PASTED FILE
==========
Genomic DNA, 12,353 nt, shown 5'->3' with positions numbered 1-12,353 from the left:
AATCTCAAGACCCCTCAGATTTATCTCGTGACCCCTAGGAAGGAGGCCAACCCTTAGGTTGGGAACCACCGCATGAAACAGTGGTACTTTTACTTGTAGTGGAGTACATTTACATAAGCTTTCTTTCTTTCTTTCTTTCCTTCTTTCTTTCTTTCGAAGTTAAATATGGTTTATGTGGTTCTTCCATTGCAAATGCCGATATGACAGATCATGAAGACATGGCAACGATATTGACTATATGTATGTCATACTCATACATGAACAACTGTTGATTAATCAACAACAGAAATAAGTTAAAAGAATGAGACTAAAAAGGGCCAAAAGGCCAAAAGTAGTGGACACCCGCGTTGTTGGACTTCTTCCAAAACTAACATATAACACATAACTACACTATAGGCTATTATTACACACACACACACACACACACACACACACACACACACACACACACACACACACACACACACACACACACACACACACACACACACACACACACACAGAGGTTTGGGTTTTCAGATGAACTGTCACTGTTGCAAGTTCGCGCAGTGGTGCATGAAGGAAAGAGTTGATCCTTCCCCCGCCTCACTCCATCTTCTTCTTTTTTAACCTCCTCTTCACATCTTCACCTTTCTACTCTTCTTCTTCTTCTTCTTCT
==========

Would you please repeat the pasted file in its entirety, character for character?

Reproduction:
Genomic DNA, 12,353 nt, shown 5'->3' with positions numbered 1-12,353 from the left:
AATCTCAAGACCCCTCAGATTTATCTCGTGACCCCTAGGAAGGAGGCCAACCCTTAGGTTGGGAACCACCGCATGAAACAGTGGTACTTTTACTTGTAGTGGAGTACATTTACATAAGCTTTCTTTCTTTCTTTCTTTCCTTCTTTCTTTCTTTCGAAGTTAAATATGGTTTATGTGGTTCTTCCATTGCAAATGCCGATATGACAGATCATGAAGACATGGCAACGATATTGACTATATGTATGTCATACTCATACATGAACAACTGTTGATTAATCAACAACAGAAATAAGTTAAAAGAATGAGACTAAAAAGGGCCAAAAGGCCAAAAGTAGTGGACACCCGCGTTGTTGGACTTCTTCCAAAACTAACATATAACACATAACTACACTATAGGCTATTATTACACACACACACACACACACACACACACACACACACACACACACACACACACACACACACACACACACACACACACACACACACACACACACACACAGAGGTTTGGGTTTTCAGATGAACTGTCACTGTTGCAAGTTCGCGCAGTGGTGCATGAAGGAAAGAGTTGATCCTTCCCCCGCCTCACTCCATCTTCTTCTTTTTTAACCTCCTCTTCACATCTTCACCTTTCTACTCTTCTTCTTCTTCTTCTTCT